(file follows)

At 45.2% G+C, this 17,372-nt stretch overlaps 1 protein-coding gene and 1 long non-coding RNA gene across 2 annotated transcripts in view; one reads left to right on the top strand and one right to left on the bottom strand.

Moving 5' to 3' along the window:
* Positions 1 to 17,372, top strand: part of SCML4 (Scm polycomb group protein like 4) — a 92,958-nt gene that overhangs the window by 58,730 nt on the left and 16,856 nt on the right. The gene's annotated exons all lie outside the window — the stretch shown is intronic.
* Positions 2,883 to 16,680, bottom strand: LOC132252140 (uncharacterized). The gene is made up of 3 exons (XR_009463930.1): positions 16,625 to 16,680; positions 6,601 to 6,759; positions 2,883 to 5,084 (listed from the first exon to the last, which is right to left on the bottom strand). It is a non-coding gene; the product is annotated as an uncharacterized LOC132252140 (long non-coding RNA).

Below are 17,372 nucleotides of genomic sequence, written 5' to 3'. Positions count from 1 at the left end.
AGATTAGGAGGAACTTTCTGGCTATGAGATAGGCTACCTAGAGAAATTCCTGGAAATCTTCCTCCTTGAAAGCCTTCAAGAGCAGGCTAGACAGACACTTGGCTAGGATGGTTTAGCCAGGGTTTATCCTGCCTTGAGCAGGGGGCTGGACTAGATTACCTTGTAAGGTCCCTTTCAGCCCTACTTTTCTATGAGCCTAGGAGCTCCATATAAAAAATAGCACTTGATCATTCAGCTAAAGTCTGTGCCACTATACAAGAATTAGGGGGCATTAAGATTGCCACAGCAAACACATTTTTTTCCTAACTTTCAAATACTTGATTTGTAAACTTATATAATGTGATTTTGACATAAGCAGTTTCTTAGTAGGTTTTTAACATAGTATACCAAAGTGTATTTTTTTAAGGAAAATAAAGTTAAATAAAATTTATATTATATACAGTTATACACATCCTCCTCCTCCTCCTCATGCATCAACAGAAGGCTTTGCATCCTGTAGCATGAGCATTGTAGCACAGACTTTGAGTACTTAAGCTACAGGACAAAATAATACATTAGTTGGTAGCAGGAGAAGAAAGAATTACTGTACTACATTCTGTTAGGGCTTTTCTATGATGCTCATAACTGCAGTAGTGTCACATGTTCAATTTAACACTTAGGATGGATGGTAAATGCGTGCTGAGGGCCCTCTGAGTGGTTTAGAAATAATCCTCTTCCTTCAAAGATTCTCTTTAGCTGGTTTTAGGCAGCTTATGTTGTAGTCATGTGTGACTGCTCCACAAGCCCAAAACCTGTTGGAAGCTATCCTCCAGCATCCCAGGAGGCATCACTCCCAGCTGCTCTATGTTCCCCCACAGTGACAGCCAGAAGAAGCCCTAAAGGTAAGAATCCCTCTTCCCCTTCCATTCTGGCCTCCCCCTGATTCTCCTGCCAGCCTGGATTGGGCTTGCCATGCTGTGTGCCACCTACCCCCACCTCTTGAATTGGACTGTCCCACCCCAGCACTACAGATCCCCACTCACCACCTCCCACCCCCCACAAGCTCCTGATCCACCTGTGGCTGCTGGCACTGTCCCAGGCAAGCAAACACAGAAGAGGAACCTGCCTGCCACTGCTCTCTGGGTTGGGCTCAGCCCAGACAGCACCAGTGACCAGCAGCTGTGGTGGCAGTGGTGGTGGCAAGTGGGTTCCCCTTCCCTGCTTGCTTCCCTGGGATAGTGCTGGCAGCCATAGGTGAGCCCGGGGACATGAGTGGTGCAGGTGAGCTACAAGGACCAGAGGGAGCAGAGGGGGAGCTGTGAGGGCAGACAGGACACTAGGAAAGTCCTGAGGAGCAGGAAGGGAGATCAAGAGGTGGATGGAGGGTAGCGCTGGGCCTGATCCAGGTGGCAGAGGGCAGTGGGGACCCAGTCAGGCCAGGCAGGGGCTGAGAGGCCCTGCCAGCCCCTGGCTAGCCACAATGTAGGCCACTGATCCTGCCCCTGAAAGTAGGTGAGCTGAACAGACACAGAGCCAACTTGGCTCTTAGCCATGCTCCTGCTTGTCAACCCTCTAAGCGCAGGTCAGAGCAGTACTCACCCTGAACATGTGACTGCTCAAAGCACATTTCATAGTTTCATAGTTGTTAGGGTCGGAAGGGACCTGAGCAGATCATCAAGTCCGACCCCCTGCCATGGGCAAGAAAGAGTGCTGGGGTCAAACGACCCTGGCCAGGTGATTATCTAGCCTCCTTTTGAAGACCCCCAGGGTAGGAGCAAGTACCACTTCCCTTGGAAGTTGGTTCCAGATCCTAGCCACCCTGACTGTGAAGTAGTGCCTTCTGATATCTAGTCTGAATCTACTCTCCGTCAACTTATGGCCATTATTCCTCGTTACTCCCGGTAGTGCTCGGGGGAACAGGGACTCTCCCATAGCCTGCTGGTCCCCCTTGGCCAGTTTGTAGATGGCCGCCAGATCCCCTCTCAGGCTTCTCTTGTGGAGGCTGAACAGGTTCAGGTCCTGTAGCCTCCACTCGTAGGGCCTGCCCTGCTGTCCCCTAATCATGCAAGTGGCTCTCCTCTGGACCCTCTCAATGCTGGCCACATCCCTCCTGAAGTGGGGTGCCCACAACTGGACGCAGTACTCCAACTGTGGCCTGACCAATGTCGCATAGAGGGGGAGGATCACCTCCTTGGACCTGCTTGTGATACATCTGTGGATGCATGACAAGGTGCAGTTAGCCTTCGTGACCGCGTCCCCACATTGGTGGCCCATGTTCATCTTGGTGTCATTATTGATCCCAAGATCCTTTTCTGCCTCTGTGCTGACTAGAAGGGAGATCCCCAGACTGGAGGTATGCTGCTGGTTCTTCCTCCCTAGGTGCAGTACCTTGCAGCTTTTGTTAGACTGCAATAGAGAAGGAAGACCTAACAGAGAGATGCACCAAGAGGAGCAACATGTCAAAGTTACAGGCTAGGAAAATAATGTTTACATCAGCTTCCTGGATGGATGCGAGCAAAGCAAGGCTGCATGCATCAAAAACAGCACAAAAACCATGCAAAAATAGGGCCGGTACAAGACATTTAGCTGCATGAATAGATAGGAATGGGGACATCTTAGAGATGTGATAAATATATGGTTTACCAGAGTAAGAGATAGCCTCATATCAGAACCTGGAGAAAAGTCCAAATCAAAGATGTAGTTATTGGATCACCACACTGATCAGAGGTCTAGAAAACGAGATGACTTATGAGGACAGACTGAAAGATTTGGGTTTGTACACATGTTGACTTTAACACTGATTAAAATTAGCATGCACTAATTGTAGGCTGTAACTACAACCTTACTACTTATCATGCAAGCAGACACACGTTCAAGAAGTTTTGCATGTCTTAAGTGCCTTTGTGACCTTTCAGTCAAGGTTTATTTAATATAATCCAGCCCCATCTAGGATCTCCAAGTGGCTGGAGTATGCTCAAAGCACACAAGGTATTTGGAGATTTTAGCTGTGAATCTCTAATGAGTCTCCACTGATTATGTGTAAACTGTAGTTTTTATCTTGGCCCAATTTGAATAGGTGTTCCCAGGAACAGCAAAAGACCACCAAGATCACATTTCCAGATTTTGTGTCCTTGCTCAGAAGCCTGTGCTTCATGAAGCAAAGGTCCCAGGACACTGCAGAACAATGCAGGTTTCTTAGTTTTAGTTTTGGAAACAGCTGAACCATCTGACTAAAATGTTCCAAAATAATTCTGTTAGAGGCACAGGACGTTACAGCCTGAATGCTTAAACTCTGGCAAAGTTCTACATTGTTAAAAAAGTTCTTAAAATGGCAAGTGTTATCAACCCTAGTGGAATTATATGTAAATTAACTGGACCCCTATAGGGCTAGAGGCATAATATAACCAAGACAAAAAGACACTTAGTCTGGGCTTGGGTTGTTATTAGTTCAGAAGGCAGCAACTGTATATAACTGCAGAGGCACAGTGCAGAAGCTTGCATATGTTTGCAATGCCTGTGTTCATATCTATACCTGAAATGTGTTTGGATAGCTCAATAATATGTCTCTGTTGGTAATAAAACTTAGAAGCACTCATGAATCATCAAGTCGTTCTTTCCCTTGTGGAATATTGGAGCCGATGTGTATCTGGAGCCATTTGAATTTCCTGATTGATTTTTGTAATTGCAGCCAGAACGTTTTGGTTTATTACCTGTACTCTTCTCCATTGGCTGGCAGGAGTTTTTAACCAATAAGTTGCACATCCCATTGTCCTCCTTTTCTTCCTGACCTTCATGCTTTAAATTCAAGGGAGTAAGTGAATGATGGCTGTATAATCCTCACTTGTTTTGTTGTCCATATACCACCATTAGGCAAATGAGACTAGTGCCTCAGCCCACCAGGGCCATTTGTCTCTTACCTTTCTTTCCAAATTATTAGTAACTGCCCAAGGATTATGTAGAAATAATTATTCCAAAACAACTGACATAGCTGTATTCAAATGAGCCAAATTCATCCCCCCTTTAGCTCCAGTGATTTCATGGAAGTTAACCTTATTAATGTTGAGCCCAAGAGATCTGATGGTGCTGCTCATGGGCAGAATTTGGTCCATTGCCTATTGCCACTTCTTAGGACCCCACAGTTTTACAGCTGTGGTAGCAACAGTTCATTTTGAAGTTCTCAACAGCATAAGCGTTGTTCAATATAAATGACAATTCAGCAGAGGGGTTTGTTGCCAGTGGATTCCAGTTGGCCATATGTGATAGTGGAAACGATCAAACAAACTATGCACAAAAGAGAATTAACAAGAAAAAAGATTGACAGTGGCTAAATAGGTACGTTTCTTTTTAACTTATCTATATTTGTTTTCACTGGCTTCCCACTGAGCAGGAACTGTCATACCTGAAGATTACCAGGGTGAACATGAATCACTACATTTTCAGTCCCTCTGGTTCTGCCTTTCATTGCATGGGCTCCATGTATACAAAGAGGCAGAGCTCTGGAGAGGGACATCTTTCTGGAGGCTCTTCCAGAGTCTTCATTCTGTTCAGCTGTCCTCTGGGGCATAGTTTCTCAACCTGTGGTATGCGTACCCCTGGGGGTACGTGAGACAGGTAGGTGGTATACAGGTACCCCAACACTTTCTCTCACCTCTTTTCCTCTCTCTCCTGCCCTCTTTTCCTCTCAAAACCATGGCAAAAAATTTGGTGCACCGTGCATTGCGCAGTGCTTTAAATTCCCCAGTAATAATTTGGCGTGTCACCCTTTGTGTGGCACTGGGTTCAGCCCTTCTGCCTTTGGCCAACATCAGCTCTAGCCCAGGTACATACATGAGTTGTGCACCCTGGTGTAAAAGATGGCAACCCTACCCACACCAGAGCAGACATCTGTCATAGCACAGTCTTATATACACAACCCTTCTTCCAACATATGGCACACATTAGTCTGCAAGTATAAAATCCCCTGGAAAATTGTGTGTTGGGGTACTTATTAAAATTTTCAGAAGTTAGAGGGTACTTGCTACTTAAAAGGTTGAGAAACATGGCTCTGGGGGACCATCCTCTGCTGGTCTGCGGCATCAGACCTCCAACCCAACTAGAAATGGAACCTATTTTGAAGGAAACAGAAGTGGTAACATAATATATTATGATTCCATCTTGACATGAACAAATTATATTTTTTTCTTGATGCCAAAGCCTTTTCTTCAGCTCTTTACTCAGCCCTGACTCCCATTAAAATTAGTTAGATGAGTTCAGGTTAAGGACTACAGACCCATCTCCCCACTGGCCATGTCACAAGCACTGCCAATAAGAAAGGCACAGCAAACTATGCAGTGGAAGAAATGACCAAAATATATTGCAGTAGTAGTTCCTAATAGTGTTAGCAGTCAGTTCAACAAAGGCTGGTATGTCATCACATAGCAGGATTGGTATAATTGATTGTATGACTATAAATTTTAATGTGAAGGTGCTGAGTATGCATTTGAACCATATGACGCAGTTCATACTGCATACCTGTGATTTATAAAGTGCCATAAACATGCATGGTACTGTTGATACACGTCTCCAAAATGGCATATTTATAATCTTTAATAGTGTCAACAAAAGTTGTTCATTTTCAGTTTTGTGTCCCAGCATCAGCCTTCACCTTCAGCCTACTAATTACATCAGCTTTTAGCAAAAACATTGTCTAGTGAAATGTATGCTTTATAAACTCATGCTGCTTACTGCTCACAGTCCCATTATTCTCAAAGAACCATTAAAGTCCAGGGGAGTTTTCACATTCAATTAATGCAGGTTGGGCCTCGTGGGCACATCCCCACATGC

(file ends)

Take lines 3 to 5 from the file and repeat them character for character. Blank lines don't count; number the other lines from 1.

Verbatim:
* Positions 1 to 17,372, top strand: part of SCML4 (Scm polycomb group protein like 4) — a 92,958-nt gene that overhangs the window by 58,730 nt on the left and 16,856 nt on the right. The gene's annotated exons all lie outside the window — the stretch shown is intronic.
* Positions 2,883 to 16,680, bottom strand: LOC132252140 (uncharacterized). The gene is made up of 3 exons (XR_009463930.1): positions 16,625 to 16,680; positions 6,601 to 6,759; positions 2,883 to 5,084 (listed from the first exon to the last, which is right to left on the bottom strand). It is a non-coding gene; the product is annotated as an uncharacterized LOC132252140 (long non-coding RNA).

Below are 17,372 nucleotides of genomic sequence, written 5' to 3'. Positions count from 1 at the left end.